Life expectancy among people with HIV receiving antiretroviral therapy (ART) has significantly improved in Latin America and the Caribbean, according to a study published in the May 1 issue of The Lancet HIV.
Casey L. Smiley, M.D., from the Vanderbilt University Medical Center in Nashville, Tennessee, and colleagues assessed life expectancy trends from 2003 to 2017 among people aged 16 years and older with HIV beginning treatment with ART in Argentina, Brazil, Chile, Haiti, Honduras, Mexico, and Peru. The analysis included 30,688 individuals (57.0 percent from Haiti).
The researchers noted 2,637 deaths during the study period, including 1,470 in Haiti and 1,167 from other sites. Over time, crude and weighted mortality rates decreased among all age groups. Life expectancy for people with HIV at age 20 years increased from 13.9 years in 2003 to 2008 to 61.2 years in 2013 to 2017 in Haiti and from 31.0 to 69.5 years in other sites. At the end of the study period, life expectancies were within 10 years of those of the general population (69.9 years in Haiti and 78.0 years in all other sites). Over time, disparities persisted in life expectancy among people with HIV by sex or HIV transmission risk factor, CD4 cell count, level of education, and history of tuberculosis at or before ART initiation.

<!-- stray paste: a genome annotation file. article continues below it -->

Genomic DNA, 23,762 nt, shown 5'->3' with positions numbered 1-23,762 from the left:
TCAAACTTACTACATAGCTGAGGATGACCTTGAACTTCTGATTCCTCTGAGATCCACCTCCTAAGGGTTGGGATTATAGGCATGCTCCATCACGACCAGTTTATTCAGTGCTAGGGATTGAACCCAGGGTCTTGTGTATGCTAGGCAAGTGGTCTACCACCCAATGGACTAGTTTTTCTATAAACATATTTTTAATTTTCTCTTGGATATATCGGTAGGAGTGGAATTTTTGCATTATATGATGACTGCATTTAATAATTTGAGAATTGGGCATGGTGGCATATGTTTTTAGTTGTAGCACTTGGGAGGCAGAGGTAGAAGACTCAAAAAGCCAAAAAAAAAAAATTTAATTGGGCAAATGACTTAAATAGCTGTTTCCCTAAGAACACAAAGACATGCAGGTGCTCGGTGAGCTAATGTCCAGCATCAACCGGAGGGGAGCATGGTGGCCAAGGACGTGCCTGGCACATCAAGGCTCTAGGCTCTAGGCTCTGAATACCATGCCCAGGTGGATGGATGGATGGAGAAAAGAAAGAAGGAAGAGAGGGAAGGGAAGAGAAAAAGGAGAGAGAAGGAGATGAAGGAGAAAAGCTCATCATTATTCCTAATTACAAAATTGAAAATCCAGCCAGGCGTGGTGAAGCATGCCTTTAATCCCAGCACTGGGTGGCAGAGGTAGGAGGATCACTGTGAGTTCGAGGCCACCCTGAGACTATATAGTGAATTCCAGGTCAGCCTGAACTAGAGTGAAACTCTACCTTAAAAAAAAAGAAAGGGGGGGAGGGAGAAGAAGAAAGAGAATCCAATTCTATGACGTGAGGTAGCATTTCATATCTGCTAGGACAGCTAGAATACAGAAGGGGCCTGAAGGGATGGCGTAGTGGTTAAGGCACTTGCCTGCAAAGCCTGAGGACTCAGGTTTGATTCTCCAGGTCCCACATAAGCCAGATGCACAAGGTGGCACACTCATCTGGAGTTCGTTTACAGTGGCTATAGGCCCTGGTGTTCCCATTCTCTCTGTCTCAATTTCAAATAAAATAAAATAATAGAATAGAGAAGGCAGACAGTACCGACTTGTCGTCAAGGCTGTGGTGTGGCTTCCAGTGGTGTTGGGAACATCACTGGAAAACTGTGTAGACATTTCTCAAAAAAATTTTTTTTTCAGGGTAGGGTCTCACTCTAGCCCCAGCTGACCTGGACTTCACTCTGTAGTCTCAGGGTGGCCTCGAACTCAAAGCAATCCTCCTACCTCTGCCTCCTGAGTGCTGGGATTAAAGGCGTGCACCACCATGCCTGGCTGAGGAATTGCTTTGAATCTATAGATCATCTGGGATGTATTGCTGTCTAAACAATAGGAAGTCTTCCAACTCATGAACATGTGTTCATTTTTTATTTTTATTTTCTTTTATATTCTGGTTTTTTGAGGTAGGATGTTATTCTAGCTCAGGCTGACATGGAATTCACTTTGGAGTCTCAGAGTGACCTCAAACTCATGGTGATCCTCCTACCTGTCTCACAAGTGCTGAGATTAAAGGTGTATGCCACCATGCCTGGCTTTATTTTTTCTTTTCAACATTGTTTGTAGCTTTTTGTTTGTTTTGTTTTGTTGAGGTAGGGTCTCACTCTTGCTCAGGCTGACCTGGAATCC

“Our findings show that ART can narrow the gap in life expectancy for people with HIV in low-income and middle-income regions,” the authors write.
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